Canadian Geographic
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Geography of coins


You can find a little bit of the Royal Canadian Mint right in your pocket. Actually, you can find our Mint in the pockets of the world. Founded in 1908 in Ottawa as the Canadian branch of the British Royal Mint, the Royal Canadian Mint is responsible today for producing circulation, numismatic and bullion coins for Canada and a growing number of countries.

Among the world’s savvy coin-makers and collectors, the Mint has earned wide recognition for innovation and high standards; its patented multi-ply plated steel technology is one example. Among Canadians, the Mint is known for celebrating the great moments and personalities of the country’s history and culture, such as the Vancouver 2010 Winter Games. Some of the Mint’s coins, such as the “loonie,” have become beloved cultural icons in their own right.

In 1931, the Royal Mint’s branch in Ottawa became the Royal Canadian Mint, a wholly Canadian institution, and in 1969, it became a commercial Crown corporation. As such, it operates as a for-profit enterprise. Over the past decade, its revenues have skyrocketed — from $302.6 million in 2000 to $2.2 billion in 2010 — largely due to a booming business in gold and silver refining services and bullion sales. (Bullion is precious metal, such as gold and silver, that is either minted into coins or cast into ingots and kept as an investment rather than being placed into circulation.)

The Mint operates two facilities. At its original home in Ottawa, handcrafted commemorative coins and medals are produced from base and precious metals, some enhanced with special effects such as colour enamel, holograms, Venetian glass and Swarovski crystals. The Ottawa facility also produces platinum, gold, palladium and silver bullion coins, wafers and bars for the investment market and refines gold and silver for worldwide clients.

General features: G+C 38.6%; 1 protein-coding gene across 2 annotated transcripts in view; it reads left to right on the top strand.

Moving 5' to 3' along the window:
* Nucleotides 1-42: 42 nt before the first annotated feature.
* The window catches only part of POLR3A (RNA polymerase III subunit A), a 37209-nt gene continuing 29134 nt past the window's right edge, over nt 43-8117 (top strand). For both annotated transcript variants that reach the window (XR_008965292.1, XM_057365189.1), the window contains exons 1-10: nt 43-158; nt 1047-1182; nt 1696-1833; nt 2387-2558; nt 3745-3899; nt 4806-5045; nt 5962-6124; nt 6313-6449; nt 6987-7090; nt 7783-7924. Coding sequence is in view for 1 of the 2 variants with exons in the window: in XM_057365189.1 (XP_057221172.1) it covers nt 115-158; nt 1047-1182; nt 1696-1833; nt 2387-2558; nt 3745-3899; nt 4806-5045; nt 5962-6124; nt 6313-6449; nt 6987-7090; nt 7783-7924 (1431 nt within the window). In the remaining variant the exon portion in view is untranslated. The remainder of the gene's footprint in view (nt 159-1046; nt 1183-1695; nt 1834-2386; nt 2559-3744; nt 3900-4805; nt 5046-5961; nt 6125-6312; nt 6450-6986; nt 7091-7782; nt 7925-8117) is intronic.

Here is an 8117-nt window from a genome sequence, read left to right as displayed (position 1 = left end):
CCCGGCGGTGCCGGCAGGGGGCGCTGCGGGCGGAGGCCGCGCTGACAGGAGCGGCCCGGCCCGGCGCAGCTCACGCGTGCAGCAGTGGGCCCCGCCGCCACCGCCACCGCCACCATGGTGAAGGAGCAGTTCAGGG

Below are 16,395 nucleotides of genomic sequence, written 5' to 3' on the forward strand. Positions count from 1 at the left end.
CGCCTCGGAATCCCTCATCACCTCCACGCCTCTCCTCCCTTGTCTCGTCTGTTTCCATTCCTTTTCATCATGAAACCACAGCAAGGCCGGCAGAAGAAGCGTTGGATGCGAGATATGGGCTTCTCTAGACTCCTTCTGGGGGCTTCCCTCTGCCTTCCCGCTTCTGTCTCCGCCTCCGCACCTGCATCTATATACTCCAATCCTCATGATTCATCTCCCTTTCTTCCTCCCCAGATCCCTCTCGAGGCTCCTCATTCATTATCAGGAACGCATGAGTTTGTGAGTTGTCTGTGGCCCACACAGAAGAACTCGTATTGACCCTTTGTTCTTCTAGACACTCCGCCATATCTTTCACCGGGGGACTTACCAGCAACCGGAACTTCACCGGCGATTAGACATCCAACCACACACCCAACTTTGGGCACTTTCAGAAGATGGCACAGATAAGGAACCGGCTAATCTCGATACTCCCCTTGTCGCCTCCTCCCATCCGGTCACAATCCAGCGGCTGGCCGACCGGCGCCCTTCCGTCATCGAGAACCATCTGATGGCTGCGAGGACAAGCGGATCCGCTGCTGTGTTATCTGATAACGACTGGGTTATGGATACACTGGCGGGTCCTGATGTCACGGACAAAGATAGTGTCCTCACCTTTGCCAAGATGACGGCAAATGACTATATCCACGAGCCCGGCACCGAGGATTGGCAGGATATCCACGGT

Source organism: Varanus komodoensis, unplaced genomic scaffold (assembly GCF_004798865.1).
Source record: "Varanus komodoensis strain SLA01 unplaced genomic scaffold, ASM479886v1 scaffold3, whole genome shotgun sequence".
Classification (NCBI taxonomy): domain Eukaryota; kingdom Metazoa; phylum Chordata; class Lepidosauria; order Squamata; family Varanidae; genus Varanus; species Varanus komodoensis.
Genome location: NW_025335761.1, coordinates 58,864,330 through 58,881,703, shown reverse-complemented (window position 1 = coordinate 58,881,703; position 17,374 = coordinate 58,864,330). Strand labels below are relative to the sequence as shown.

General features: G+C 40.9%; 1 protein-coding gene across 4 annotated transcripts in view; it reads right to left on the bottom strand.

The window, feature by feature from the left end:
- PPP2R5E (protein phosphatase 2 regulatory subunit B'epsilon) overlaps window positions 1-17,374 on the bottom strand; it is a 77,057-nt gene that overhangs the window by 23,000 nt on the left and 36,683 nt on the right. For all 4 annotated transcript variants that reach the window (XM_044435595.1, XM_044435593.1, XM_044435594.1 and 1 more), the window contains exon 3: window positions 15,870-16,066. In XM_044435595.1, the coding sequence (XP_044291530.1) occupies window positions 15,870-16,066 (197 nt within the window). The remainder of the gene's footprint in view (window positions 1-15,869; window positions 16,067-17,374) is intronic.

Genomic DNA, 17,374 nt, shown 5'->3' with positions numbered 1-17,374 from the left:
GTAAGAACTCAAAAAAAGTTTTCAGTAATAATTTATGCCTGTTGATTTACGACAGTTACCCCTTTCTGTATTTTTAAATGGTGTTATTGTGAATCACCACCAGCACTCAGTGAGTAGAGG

At its state-of-the-art facility in Winnipeg, approximately one billion Canadian circulation coins are struck each year. The Mint also has the capacity to produce some two billion circulation coins or ready-to-strike blanks (metal discs onto which coins are struck) per year for foreign governments.

There are a few currency responsibilities that fall outside the realm of the Royal Canadian Mint. For instance, it doesn’t print or manage the circulation of banknotes; that’s the responsibility of the Bank of Canada. Nor does it have the authority to introduce or eliminate coin denominations; the Government of Canada controls that through the Department of Finance. And it doesn’t store any gold that constitutes reserves of the national treasury or the Bank of Canada.


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What is the picture on the Canadian 50-cent piece?

Sir John A Macdonald
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